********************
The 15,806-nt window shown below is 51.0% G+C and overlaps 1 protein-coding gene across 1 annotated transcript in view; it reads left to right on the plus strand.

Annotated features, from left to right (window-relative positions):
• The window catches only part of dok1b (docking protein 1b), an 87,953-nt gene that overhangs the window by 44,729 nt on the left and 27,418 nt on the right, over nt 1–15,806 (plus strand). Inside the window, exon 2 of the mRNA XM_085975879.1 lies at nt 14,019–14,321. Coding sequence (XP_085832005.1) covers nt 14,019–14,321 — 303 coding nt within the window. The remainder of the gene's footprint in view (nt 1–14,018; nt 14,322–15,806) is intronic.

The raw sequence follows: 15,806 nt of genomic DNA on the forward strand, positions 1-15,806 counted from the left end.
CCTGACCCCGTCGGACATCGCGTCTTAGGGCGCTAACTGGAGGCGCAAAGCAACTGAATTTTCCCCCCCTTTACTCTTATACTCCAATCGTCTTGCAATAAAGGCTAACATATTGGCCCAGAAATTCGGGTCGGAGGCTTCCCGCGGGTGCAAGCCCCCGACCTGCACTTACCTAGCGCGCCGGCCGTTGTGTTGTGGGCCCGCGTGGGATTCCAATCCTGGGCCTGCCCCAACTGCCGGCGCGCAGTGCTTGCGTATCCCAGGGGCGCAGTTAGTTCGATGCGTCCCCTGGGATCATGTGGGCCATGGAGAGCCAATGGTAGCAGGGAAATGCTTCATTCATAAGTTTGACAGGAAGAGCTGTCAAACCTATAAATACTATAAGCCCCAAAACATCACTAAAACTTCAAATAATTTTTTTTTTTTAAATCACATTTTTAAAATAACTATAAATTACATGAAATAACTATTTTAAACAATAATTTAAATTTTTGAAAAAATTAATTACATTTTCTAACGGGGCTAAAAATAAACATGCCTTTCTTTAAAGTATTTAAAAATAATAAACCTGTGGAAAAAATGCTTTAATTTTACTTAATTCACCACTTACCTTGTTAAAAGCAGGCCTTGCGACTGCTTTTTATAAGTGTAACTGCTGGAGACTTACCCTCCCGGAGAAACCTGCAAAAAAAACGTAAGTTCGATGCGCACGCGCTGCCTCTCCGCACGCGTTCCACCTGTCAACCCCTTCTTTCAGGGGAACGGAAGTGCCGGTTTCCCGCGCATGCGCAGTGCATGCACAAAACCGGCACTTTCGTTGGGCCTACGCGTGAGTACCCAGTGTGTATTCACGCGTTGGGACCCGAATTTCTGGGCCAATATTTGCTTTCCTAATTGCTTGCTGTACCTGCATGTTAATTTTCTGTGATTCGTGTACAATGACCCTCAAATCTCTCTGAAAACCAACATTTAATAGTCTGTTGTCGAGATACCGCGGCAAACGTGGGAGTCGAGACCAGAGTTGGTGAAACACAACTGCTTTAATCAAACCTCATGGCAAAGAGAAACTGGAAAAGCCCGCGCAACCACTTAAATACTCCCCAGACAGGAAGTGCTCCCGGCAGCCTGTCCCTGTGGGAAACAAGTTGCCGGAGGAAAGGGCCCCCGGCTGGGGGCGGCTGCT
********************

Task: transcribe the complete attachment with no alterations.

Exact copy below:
The 15,806-nt window shown below is 51.0% G+C and overlaps 1 protein-coding gene across 1 annotated transcript in view; it reads left to right on the plus strand.

Annotated features, from left to right (window-relative positions):
• The window catches only part of dok1b (docking protein 1b), an 87,953-nt gene that overhangs the window by 44,729 nt on the left and 27,418 nt on the right, over nt 1–15,806 (plus strand). Inside the window, exon 2 of the mRNA XM_085975879.1 lies at nt 14,019–14,321. Coding sequence (XP_085832005.1) covers nt 14,019–14,321 — 303 coding nt within the window. The remainder of the gene's footprint in view (nt 1–14,018; nt 14,322–15,806) is intronic.

The raw sequence follows: 15,806 nt of genomic DNA on the forward strand, positions 1-15,806 counted from the left end.
CCTGACCCCGTCGGACATCGCGTCTTAGGGCGCTAACTGGAGGCGCAAAGCAACTGAATTTTCCCCCCCTTTACTCTTATACTCCAATCGTCTTGCAATAAAGGCTAACATATTGGCCCAGAAATTCGGGTCGGAGGCTTCCCGCGGGTGCAAGCCCCCGACCTGCACTTACCTAGCGCGCCGGCCGTTGTGTTGTGGGCCCGCGTGGGATTCCAATCCTGGGCCTGCCCCAACTGCCGGCGCGCAGTGCTTGCGTATCCCAGGGGCGCAGTTAGTTCGATGCGTCCCCTGGGATCATGTGGGCCATGGAGAGCCAATGGTAGCAGGGAAATGCTTCATTCATAAGTTTGACAGGAAGAGCTGTCAAACCTATAAATACTATAAGCCCCAAAACATCACTAAAACTTCAAATAATTTTTTTTTTTTAAATCACATTTTTAAAATAACTATAAATTACATGAAATAACTATTTTAAACAATAATTTAAATTTTTGAAAAAATTAATTACATTTTCTAACGGGGCTAAAAATAAACATGCCTTTCTTTAAAGTATTTAAAAATAATAAACCTGTGGAAAAAATGCTTTAATTTTACTTAATTCACCACTTACCTTGTTAAAAGCAGGCCTTGCGACTGCTTTTTATAAGTGTAACTGCTGGAGACTTACCCTCCCGGAGAAACCTGCAAAAAAAACGTAAGTTCGATGCGCACGCGCTGCCTCTCCGCACGCGTTCCACCTGTCAACCCCTTCTTTCAGGGGAACGGAAGTGCCGGTTTCCCGCGCATGCGCAGTGCATGCACAAAACCGGCACTTTCGTTGGGCCTACGCGTGAGTACCCAGTGTGTATTCACGCGTTGGGACCCGAATTTCTGGGCCAATATTTGCTTTCCTAATTGCTTGCTGTACCTGCATGTTAATTTTCTGTGATTCGTGTACAATGACCCTCAAATCTCTCTGAAAACCAACATTTAATAGTCTGTTGTCGAGATACCGCGGCAAACGTGGGAGTCGAGACCAGAGTTGGTGAAACACAACTGCTTTAATCAAACCTCATGGCAAAGAGAAACTGGAAAAGCCCGCGCAACCACTTAAATACTCCCCAGACAGGAAGTGCTCCCGGCAGCCTGTCCCTGTGGGAAACAAGTTGCCGGAGGAAAGGGCCCCCGGCTGGGGGCGGCTGCT